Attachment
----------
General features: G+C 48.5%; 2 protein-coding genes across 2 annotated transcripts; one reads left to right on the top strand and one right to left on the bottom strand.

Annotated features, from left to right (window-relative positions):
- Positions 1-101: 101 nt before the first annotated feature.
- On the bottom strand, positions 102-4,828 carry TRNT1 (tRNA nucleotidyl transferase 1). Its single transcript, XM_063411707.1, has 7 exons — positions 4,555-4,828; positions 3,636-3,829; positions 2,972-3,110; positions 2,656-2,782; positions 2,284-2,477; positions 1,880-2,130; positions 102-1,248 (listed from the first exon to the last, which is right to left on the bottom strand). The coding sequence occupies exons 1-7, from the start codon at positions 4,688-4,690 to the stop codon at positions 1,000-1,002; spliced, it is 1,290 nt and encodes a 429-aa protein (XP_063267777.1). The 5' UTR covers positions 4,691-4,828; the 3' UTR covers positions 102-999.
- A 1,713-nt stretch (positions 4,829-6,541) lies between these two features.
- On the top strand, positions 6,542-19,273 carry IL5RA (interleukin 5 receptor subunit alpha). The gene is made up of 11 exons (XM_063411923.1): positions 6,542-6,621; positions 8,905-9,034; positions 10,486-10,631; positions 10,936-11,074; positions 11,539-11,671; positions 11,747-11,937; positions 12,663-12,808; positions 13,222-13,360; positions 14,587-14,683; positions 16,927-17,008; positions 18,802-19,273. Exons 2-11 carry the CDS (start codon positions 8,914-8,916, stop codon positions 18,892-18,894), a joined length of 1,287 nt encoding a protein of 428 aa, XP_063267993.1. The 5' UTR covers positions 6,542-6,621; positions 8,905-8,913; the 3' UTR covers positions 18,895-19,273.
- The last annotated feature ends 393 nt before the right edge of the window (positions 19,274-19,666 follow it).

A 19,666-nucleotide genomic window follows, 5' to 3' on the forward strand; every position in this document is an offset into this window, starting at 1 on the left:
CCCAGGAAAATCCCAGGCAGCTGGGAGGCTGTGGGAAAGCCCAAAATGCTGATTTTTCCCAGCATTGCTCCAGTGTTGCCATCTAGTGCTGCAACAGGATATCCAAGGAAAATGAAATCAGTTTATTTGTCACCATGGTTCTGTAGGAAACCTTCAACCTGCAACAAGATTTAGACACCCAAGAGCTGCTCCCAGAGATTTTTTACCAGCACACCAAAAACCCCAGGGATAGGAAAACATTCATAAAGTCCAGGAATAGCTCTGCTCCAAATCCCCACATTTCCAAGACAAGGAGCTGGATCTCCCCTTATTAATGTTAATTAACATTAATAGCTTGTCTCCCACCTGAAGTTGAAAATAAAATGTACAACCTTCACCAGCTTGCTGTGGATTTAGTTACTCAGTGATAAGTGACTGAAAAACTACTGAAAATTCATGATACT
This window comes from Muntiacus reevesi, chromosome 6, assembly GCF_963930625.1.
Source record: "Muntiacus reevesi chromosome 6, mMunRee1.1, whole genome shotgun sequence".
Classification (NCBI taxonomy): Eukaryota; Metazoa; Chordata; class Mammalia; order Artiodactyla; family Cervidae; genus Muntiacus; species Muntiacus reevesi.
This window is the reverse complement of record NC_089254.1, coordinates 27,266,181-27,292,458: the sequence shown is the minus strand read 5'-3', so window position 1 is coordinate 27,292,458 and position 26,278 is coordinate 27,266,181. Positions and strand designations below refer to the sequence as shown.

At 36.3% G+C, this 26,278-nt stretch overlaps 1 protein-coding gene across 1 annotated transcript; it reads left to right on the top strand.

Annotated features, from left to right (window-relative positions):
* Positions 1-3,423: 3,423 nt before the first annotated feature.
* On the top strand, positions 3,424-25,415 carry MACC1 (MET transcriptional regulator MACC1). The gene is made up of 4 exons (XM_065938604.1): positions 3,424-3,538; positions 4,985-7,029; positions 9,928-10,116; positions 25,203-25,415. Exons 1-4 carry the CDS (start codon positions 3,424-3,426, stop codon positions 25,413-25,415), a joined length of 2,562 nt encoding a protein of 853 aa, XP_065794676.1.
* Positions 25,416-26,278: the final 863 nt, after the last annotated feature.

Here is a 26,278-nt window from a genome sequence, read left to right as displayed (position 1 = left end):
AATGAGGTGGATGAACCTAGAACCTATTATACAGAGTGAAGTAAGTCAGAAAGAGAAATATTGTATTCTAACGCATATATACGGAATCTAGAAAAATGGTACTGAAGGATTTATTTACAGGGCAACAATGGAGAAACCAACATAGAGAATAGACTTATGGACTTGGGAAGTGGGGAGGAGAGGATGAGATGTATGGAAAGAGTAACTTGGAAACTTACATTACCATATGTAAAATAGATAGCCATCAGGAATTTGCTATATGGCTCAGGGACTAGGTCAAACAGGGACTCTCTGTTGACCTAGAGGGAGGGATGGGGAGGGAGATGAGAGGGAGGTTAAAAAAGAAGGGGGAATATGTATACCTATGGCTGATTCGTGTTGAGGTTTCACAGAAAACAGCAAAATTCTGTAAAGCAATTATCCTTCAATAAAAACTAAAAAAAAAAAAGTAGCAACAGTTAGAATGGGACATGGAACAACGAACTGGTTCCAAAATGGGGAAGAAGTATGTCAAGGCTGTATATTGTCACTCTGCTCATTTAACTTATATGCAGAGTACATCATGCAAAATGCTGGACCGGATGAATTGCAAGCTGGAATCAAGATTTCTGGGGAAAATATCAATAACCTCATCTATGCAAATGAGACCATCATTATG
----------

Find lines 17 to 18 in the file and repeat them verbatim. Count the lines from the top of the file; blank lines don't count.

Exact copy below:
* On the top strand, positions 3,424-25,415 carry MACC1 (MET transcriptional regulator MACC1). The gene is made up of 4 exons (XM_065938604.1): positions 3,424-3,538; positions 4,985-7,029; positions 9,928-10,116; positions 25,203-25,415. Exons 1-4 carry the CDS (start codon positions 3,424-3,426, stop codon positions 25,413-25,415), a joined length of 2,562 nt encoding a protein of 853 aa, XP_065794676.1.
* Positions 25,416-26,278: the final 863 nt, after the last annotated feature.